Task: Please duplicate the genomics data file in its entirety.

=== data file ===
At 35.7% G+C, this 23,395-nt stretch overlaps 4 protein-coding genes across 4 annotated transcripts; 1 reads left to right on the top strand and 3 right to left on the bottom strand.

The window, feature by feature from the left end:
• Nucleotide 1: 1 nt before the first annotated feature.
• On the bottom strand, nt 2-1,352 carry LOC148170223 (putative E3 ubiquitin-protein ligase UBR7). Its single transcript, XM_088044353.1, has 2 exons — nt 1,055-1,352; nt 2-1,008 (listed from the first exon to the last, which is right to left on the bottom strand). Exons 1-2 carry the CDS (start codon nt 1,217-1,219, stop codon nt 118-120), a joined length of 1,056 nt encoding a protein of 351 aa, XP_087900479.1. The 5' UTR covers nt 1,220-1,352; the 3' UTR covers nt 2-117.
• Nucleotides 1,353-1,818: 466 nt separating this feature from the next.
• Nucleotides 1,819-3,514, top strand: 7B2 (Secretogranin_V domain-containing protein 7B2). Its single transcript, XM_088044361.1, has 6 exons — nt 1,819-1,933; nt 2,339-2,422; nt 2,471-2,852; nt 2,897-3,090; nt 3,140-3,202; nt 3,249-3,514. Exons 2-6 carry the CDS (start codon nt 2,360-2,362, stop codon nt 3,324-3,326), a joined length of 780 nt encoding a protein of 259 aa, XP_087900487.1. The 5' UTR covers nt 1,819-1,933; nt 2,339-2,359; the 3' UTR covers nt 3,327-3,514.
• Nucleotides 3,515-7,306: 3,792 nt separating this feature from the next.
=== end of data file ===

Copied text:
At 35.7% G+C, this 23,395-nt stretch overlaps 4 protein-coding genes across 4 annotated transcripts; 1 reads left to right on the top strand and 3 right to left on the bottom strand.

The window, feature by feature from the left end:
• Nucleotide 1: 1 nt before the first annotated feature.
• On the bottom strand, nt 2-1,352 carry LOC148170223 (putative E3 ubiquitin-protein ligase UBR7). Its single transcript, XM_088044353.1, has 2 exons — nt 1,055-1,352; nt 2-1,008 (listed from the first exon to the last, which is right to left on the bottom strand). Exons 1-2 carry the CDS (start codon nt 1,217-1,219, stop codon nt 118-120), a joined length of 1,056 nt encoding a protein of 351 aa, XP_087900479.1. The 5' UTR covers nt 1,220-1,352; the 3' UTR covers nt 2-117.
• Nucleotides 1,353-1,818: 466 nt separating this feature from the next.
• Nucleotides 1,819-3,514, top strand: 7B2 (Secretogranin_V domain-containing protein 7B2). Its single transcript, XM_088044361.1, has 6 exons — nt 1,819-1,933; nt 2,339-2,422; nt 2,471-2,852; nt 2,897-3,090; nt 3,140-3,202; nt 3,249-3,514. Exons 2-6 carry the CDS (start codon nt 2,360-2,362, stop codon nt 3,324-3,326), a joined length of 780 nt encoding a protein of 259 aa, XP_087900487.1. The 5' UTR covers nt 1,819-1,933; nt 2,339-2,359; the 3' UTR covers nt 3,327-3,514.
• Nucleotides 3,515-7,306: 3,792 nt separating this feature from the next.